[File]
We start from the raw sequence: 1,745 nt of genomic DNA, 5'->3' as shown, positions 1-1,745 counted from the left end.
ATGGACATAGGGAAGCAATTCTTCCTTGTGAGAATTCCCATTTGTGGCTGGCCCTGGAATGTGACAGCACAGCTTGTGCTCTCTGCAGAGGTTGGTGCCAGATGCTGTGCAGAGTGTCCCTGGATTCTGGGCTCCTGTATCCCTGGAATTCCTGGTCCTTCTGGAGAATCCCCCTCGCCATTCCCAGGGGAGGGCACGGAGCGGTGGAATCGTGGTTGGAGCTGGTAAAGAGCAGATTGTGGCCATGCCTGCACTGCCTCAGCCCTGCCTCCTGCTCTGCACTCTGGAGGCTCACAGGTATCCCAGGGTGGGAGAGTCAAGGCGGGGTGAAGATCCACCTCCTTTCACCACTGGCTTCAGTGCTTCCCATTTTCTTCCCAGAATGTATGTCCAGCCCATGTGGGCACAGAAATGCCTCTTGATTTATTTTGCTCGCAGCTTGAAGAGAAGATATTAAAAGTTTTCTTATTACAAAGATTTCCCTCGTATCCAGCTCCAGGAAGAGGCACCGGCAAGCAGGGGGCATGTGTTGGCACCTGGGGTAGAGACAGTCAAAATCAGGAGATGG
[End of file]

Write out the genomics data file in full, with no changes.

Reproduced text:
We start from the raw sequence: 1,745 nt of genomic DNA, 5'->3' as shown, positions 1-1,745 counted from the left end.
ATGGACATAGGGAAGCAATTCTTCCTTGTGAGAATTCCCATTTGTGGCTGGCCCTGGAATGTGACAGCACAGCTTGTGCTCTCTGCAGAGGTTGGTGCCAGATGCTGTGCAGAGTGTCCCTGGATTCTGGGCTCCTGTATCCCTGGAATTCCTGGTCCTTCTGGAGAATCCCCCTCGCCATTCCCAGGGGAGGGCACGGAGCGGTGGAATCGTGGTTGGAGCTGGTAAAGAGCAGATTGTGGCCATGCCTGCACTGCCTCAGCCCTGCCTCCTGCTCTGCACTCTGGAGGCTCACAGGTATCCCAGGGTGGGAGAGTCAAGGCGGGGTGAAGATCCACCTCCTTTCACCACTGGCTTCAGTGCTTCCCATTTTCTTCCCAGAATGTATGTCCAGCCCATGTGGGCACAGAAATGCCTCTTGATTTATTTTGCTCGCAGCTTGAAGAGAAGATATTAAAAGTTTTCTTATTACAAAGATTTCCCTCGTATCCAGCTCCAGGAAGAGGCACCGGCAAGCAGGGGGCATGTGTTGGCACCTGGGGTAGAGACAGTCAAAATCAGGAGATGG